(*Highly commended)

HOTNOTS-KÁNON, Caroline F. Archer *
BATTLEGROUND, Mutinta Bbenkele *
EDEN’S KNELL, Tanisha Bhana
IN THE MOOD TO MONKEY, Zéwande Bk Bhengu *
KLEEDREPETISIE, Rene Bohnen *
PIPE DREAM, Kathryn Clare Botes
THE THIRST, Dianne Case
TERRA NULLIUS – THE MARIKANA SYMPHONY, Christine Coates
WINTER COLD, Bella (B-Lyrical) Cox *
CHOKING, Bella (B-Lyrical) Cox
ALL CHANGE, Lise Day
THE ARCHBISHOP’S LAMENT, Graham Dukas
METAMORPHOSIS, Graham Dukas
THE PLACE OF THE JACKAL, Elaine Edwards
IN RESPONSE TO SEEING AN AFRICAN WOMAN ABBA A DOG ON FACEBOOK, Connie Fick *
RE KWALA TSE DI SWA, Tshepo Gaerupe
HLAL’ APH’ EMZINI NGOB’ IINKOMO ZIYATHETHA, Nobuntu Gantana *
WEEKLY SERVICE, Siphokazi Jonas *
I AM BEAUTIFUL, Fiona Khan
CLASS, Musawenkosi Khanyile
CHURCH, Musawenkosi Khanyile *
OMRING, Lara Kirsten *
RIBBONS ON THE FENCE, Lynne Kloot
NTSO YAMATHILE, Nomnikelo Komanisi
THERE’S A ME THAT’S STILL NOT FREE, Portia Mabaso
MOTHERS, WARN YOUR DAUGHTERS OF GAY LOVE, Portia Mabaso
HIP HOP, Songeziwe Mahlangu
APARTHEID IN THE SKY, Patrick Maitland
THEY CAME, Patrick Maitland
SALUTE TO KLIPSPRUIT RIVER, Maishe Maponya
THE TRC – ON THE BOX, Maishe Maponya
THE POWER-POINT POET, Maishe Maponya
CAPE TOWN, Charles Marriott *
JOHANNES SI BHEKE, Kela Maswabi *
UPHAHLA, Zongezile Theophilus Matshoba
GO DIKGAITŠEDI TŠA LEFSIFSI, Katise Mawela
IKASI LAMI, Ongezwa Mbele
PUINHOOP, Marthé Mcloud
HO THABA BA ILENG, Thabiso Mofokeng
DIFAQANE, Maneo Refiloe Mohale
GAUTA O JA BATHO, Tsietsi Mokhele *
YET MORE STONES, George Momogos
VERGANGENHEITSBEWAELTIGUNG, Jackie Mondi
A HUNGRY STOMACH HAS NO EARS, Jackie Mondi
VARIATIONS IN COLOUR, Nedine Moonsamy
LANIWANI, Moses Mtileni *
THE HOUSE WE BUILT, Sifiso Mtshali
TO MOS DEF IN THE WOOLWORTHS QUEUE, Nick Mulgrew *
FOUR MINUTES, Luthando Ncayiyana
THE BARKSOLE MAN, Pamela Newham
TO THOSE FLUTTERING BEINGS, Mandla Robert Ngakane
NOT ANOTHER NURSE’S TALE, Mandla Robert Ngakane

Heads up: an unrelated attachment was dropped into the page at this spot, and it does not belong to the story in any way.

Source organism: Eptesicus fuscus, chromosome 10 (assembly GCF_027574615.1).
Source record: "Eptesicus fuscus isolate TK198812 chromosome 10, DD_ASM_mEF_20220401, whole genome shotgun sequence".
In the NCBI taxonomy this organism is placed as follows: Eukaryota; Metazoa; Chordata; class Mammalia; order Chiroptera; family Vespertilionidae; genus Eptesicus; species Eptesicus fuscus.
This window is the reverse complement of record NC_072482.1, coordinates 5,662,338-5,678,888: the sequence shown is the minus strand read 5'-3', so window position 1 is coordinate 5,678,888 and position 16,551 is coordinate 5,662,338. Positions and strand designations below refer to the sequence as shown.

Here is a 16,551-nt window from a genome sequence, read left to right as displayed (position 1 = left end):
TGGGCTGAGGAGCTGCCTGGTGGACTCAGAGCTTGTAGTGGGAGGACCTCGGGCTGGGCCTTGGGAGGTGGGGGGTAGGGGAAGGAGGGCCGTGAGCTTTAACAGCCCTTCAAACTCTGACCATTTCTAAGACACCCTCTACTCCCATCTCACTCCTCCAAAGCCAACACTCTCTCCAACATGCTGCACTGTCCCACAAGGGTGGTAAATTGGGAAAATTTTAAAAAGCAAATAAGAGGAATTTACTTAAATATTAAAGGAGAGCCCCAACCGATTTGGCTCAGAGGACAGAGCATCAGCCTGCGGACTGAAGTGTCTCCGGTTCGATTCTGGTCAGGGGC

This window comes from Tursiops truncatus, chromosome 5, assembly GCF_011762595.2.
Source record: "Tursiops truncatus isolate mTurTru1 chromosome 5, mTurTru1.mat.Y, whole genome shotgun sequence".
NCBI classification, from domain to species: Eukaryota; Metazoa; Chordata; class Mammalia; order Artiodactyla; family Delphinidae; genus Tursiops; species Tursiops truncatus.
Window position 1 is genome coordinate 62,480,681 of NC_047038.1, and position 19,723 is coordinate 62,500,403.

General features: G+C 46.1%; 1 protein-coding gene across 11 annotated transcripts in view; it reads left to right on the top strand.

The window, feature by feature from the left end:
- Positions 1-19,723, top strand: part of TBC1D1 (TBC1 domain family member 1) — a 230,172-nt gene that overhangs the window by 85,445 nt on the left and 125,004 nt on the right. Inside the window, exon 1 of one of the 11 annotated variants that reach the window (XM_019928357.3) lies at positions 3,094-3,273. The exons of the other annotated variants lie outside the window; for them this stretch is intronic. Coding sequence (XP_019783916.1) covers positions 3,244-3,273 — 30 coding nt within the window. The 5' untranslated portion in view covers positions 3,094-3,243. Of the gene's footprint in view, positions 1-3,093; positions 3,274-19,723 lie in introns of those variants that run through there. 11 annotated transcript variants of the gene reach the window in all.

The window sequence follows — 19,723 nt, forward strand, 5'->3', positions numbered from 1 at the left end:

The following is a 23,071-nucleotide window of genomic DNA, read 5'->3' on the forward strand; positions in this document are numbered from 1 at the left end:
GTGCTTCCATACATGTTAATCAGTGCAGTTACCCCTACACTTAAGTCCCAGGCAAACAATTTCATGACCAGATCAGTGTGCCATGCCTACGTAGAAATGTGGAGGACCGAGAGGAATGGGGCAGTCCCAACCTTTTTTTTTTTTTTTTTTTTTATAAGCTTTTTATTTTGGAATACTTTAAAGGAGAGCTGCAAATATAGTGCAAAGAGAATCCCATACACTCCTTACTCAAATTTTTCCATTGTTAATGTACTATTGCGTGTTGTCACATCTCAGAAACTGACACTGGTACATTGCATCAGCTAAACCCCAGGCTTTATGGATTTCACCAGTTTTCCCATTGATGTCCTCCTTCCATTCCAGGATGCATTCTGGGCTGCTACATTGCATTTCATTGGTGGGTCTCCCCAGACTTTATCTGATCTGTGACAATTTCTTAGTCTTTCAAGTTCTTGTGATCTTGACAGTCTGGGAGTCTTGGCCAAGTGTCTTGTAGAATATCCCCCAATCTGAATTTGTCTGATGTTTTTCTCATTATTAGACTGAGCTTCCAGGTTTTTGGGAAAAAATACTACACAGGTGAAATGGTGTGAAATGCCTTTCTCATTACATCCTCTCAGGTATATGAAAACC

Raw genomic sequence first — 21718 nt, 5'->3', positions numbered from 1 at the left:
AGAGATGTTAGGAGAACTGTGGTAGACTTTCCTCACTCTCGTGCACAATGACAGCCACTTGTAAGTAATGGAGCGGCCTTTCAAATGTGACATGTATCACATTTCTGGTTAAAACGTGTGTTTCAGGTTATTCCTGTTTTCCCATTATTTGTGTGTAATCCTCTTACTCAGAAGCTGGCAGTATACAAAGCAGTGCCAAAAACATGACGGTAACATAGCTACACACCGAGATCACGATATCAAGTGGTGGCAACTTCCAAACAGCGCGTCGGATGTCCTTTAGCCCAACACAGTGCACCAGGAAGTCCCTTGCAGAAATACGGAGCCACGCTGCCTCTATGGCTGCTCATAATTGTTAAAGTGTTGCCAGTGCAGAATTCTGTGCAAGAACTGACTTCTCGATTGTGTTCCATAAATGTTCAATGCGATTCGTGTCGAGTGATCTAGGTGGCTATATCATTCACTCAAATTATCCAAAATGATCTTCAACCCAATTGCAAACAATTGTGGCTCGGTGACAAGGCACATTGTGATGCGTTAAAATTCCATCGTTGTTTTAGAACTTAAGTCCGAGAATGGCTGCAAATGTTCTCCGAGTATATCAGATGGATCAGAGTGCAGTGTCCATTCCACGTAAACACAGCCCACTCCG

A THANKLESS LABOUR, Vuyokazi Ngemntu
THEY NEVER DIED, Bomikazi Njoloza
ILIZWE LAM, Amanda Nodada
CASSETTE, Sihle Ntuli
REFLECTION, Lazola Pambo
LIKE A LOG, Jim Pascual Agustin
BLACK JOY, Koleka Putuma *
RESURRECTION, Koleka Putuma *
BEDTIME STORIES FOR OUR LITTLE GIRLS, Sibongile Ralana
A PENNY FOR YOUR THOUGHTS, Sibongile Ralana
POWER, Arja Salafranca
COLLATERAL DAMAGE, Ferdie Schaller
THE BURNING MAN, Ferdie Schaller *
BOOTS FOR LITTLE BOYS, Ferdie Schaller
OOGAF, Karin Schimke
UNCLE TOM, Kori Sefeane
AUSCHWITZ, Kori Sefeane
FIX ME, Sinazo Somhlahlo
A REVOLUTION, Caitlin Spring
MINE WILL BE OF AFRICA, David C. Steyn
EVEN BIRDS, Caitlin Stobie
REFUGEE 70, Louella Sullivan
THEATRE OF HEARTS, Elizabeth Trew
STHANDWA SAM’, Lesego Tsoho
NGIYABONGA MAMA, Lesego Tsoho
IN MY CUPBOARD, Troydon Wainwright
A WEDDING POEM, Troydon Wainwright
INVESTMENT RETURNS, Athol Williams
VISIT AT TEA TIME, Athol Williams *
MISSING, Sue Woodward

For more information, contact the Jacana Literary Foundation on awards@jacana.co.za.

Related news:

 

Book details

'The security of our democracy at stake' - Ronnie Kasrils reacts to Rogue: The Inside Story of SARS's Elite Crime-busting Unit

New book takes the lid off state capture – Rogue: The Inside Story of SARS’s Elite Crime-busting Unit

 
RogueJonathan Ball Publishers has published Rogue: The Inside Story of SARS’s Elite Crime-busting Unit – an explosive inside account of SARS and the “rogue unit” allegedly operating within it.

It is an exposé of national importance that identifies the dark forces at play in politics and the business world. The book is written by former group executive at SARS Johann van Loggerenberg, with former SARS media liaison and spokesman Adrian Lackay. It will be available nationwide by Wednesday, 21 September, 2016.

Owing to the serious nature of the content of this book, it was prudent that the text be put through a vigorous final legal check by a team which included top media experts at a reputable law firm.

Former Minister for Intelligence Services Ronnie Kasrils had this to say about Rogue: